Always a grim realist (and consistently anti-German), Namier had few illusions about appeasement, the impending calamity of European Jewry, or the shortcomings of Weizmann’s diplomacy. Yet the depressing events of these years only led him to plunge more deeply into the cause. In 1939 he became a liaison officer between the Jewish Agency and the various ministries sharing responsibility for Palestine. In fact he was not so much an intermediary as an advocate for Zionist concerns: the plight of refugees, easing of immigration restrictions in Palestine, the creation of Jewish military units, and the political future of postwar Palestine.
By emphasizing the role Namier played in specific events, Rose clearly establishes the depth of his commitment, but when it comes to explaining the sources of Namier’s Zionism or assessing its significance, his account is less satisfactory. Namier was, after all, only a minor actor. What makes him interesting is not so much what he did as what he thought and wrote. These are the aspects of Namier’s Zionism that now seem most arresting, but Rose does not accord them the attention they deserve.
Namier’s identification with the fate of his “co-racials” reflected condescension as well as conscience. He accepted as valid many of the stereotypes that inform the social dimensions of anti-Semitism. Namier “didn’t basically like Jews,” his widow once told the journalist Ved Mehta, nor did he admire “what had become of the Jewish character.” History had turned the Jew into “a petit bourgeois and a rootless creature; money had taken the place of ties and roots.” As Lady Namier would have it (and Rose generally accepts her authority), a mixture of duty and sympathy overcame this intuitive aversion to the Jewish character: “instead of leaving the Jews there,” she noted, “he became the most ardent Zionist of his time.”
His writings suggest, however, that Namier regarded his own overbearing personality as an example of the defects of the Jewish character. A description of the modern assimilating Jew in a 1941 essay reads like a virtual self-portrait: “He is too eager to please, too affable, too intimate; too intent and emphatic; he shows off and talks too much—in short, he is self-conscious and embarrassed, and his company becomes exhausting.” Moodily, perhaps neurotically introspective, Namier was sensitive to this issue because he knew it was his assertive, overwhelming manner that precluded the appointment he coveted at Oxford.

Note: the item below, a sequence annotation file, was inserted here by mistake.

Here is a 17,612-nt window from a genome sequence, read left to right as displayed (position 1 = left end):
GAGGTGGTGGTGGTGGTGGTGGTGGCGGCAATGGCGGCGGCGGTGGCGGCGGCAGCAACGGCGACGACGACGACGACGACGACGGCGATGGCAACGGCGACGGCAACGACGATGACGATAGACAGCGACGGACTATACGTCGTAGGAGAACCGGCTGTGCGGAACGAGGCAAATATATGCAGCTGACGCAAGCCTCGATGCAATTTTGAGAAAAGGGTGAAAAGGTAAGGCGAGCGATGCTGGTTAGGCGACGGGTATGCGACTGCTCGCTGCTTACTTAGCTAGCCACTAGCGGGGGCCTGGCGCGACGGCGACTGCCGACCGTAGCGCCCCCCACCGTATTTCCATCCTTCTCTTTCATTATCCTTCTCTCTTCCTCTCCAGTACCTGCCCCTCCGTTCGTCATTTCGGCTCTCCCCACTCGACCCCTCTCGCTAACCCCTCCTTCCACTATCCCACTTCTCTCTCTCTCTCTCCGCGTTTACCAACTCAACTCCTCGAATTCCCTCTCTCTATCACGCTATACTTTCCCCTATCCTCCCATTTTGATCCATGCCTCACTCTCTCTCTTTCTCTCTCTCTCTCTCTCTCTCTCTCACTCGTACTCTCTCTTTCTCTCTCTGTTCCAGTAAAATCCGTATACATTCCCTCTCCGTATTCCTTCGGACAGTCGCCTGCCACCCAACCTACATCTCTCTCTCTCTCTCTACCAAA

Nor did Namier exclude his own situation from the ambiguities accompanying Jewish success in business and the professions. In another essay he had seized upon the image of the Luftmensch—a man living in the air, on air, spouting airy notions and plans—to epitomize the rootless, precarious, and fantastic quality of modern Jewish life. What he called “the Luftmensch tragedy of us all” surpassed the plight of the “unemployables” of Eastern Europe. Again, it is difficult to ignore a personal reference in his statement that it was “[our] anomalous position which has made so many of us into traders or into ‘intellectuals’ (another kind of Luftmenschen).” Perhaps this explains his dismissal of Karl Marx as “a typical Jewish half-charlatan who got hold of quite a good idea and then ran it to death just to spite the Gentiles.”
Namier supported the Zionist movement because it promised to alleviate the deteriorating situation of East European Jewry; but his own Zionism was a response to the moral embarrassment he attributed to the assimilating Jews of the West. The establishment of a Jewish state in Palestine would resolve their dilemma in either of two ways. If the Jews’ anomalous status as a people without a nation were removed, those who wished to maintain their identity would be free to act normally, “to be no longer either ‘prodigies’ or outcasts,” even to “become altogether humdrum and mundane.” On the other hand, those who wished to assimilate fully would be able to do so from a position of moral responsibility rather than as “a confession of inferiority.”